Beef [and cheese of course]…. it’s what for dinner!

​We have spent plenty of time talking all about cheese and the wonderful people who are helping make our “cheesy” dream come true (pun intended). Today, we are going to switch focus and talk about beef! We at East Hill Farms are pretty diversified folks, as most farmers have always been throughout the ages. If you read the blog about our daughter Holly last week, you can see some examples of diversification in our family business. Holly has 600 laying hens, along with her cows and her farm land. And if you read about our son, Ryan and his family, you might recall that his wife runs a pick-your-own berry farm. So, we aren’t afraid to try new things, and those things always involve some sort of food producimagetion. Which brings us to today’s blog….. how we also produce steak!

​Obviously, only the female cows can produce milk, and we don’t have 100% female baby calves every year. So, that might lead to the question: what do we do with all the male calves? Well, we posted a while back a blog about our cow herd and the baby calves, and we mentioned that we do keep back 60 bulls to use the genetics in our own herd. We choose the bulls based upon their genetic potential. For example, if we have a cow that is a great milker, has a good disposition, and is put together nicely, and we breed her to a bull that has some great genetics, we will probably keep her bull calf to use for reproduction in our herd.

cattle on wheat pasture
cattle on wheat pasture

However, we have 350 bull calves each year just at East Hill every year (not including Holly’s herd), so that leaves 290 other calves that aren’t going to be used for reproduction. Our beef calves are a combination of our New Zealand dairy genetics and then some Angus and Limousin genetics (beef breeds). And that is where the beef portion of our business comes in….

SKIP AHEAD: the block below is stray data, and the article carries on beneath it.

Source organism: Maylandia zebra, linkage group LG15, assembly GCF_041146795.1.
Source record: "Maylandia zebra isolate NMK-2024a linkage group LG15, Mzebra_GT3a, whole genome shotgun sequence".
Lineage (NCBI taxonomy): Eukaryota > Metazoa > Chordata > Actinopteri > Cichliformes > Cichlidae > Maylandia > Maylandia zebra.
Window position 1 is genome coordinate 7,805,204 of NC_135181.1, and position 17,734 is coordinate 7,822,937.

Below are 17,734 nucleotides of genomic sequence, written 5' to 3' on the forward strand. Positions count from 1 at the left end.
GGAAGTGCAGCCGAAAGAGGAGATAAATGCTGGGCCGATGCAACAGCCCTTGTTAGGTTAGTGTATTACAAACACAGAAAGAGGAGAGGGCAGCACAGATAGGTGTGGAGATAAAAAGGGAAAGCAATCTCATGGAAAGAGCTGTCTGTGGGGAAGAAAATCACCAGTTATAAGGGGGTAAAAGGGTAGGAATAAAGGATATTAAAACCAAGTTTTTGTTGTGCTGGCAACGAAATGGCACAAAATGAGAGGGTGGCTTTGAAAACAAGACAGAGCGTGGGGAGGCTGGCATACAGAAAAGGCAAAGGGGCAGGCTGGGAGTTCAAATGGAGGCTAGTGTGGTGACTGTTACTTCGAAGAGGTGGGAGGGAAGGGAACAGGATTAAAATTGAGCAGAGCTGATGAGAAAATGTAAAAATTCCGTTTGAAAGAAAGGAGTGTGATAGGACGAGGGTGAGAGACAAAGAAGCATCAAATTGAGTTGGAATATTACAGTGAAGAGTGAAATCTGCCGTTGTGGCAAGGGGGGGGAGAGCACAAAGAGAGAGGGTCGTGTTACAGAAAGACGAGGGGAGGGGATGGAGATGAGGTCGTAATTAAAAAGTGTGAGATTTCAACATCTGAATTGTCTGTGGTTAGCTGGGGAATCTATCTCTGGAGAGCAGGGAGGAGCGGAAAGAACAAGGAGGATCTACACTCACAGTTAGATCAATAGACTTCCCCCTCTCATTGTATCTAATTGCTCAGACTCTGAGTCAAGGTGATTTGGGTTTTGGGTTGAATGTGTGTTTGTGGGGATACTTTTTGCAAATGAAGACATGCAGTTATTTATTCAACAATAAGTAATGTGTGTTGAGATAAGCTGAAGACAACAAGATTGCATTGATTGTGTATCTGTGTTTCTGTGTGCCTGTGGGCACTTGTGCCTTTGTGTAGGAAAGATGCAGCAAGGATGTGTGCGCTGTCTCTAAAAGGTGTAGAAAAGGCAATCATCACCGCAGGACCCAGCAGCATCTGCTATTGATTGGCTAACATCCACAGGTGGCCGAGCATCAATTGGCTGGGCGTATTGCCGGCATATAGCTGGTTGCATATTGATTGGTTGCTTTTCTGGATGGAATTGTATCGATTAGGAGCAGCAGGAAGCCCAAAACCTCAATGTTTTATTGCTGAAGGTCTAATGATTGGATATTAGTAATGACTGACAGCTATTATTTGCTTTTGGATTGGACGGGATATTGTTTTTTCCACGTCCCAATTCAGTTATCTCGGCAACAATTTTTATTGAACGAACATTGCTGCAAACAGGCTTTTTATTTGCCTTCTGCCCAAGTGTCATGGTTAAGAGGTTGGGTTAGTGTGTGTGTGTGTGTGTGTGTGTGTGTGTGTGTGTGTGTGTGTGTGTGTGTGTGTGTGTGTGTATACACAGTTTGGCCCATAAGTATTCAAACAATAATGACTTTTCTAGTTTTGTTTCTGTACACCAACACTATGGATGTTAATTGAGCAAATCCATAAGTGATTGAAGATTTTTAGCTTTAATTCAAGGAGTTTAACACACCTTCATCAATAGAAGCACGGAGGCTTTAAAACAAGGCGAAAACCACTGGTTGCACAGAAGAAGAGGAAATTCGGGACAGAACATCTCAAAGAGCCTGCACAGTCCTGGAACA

Rod and his wife Cara
Rod and his wife Cara

​Through a friend of a friend of a friend, we met a great man from Kansas named Rod Weeden. Rod runs a small feedyard on the Oklahoma/Kansas border. We send him several semi loads of our bull calves every year, after they reach 300 pounds in the fall. He grazes them on wheat pastures for a few months before finishing them in his feedyard. We also buy some other calves at a local sale barn to send to Rod as well. He is a very caring man that takes a lot of pride in what he does, and we know that each of the animals we send to him gets taken care of very well. The cattle leave New York State and are rested and watered at the half way point of the 1900 mile trip. When they arrive in Oklahoma the objective is to de-stress the animal by giving them hay and spreading them out to allow them to rest as soon as they get off the truck. This alleviates a lot of health issues from the long ride. If you drove that far, you would be hungry and thirsty too, so Rod makes sure that they have a nice ‘hotel’ room upon their arrival.

Rod, Cara, and their family
Rod, Cara, and their family

They get the proper vaccinations, and if any are not feeling well, they will get some medicine so that they are not sick and feeling under the weather. Then, most often, they get sent out to wheat pastures where they spend several months. When they are finished on the pasture, Rod brings them back to the feedyard to finish them out.

​During their time in the feedyard, the cattle get fed a designated ration that a Ph.D nutritionist designed.  It is a combination of grain and roughage (hay, silage, etc.). It’s a pretty basic diet, and they do really well there. There is also a veterinarian that works for Rod and monitors all medicine usage, vaccine programs, and takes care of any sick or injured animals.

cattle in a feedyard getting one of their meals
cattle in a feedyard getting one of their meals

They get the proper pen space and water, and most importantly, they get to be around their friends. Cattle are very social creatures and do not like to be separated. These calves are used to being handled since they are very little, so it’s good for them to be in a pen together, like they had been since they were babies (remember our nipple bar for them?). When they have reached finishing weight (about 1300 lbs.), the cattle will go on a short truck ride to one of the nearby processing facilities. And, that is how we get steak!image

​Rod does a great job, and we know he will answer any questions that you may have about the industry he has worked in his whole life. Please ask us anything you would like to know about the beef industry. Thanks for reading today, and go enjoy a nice, juicy steak!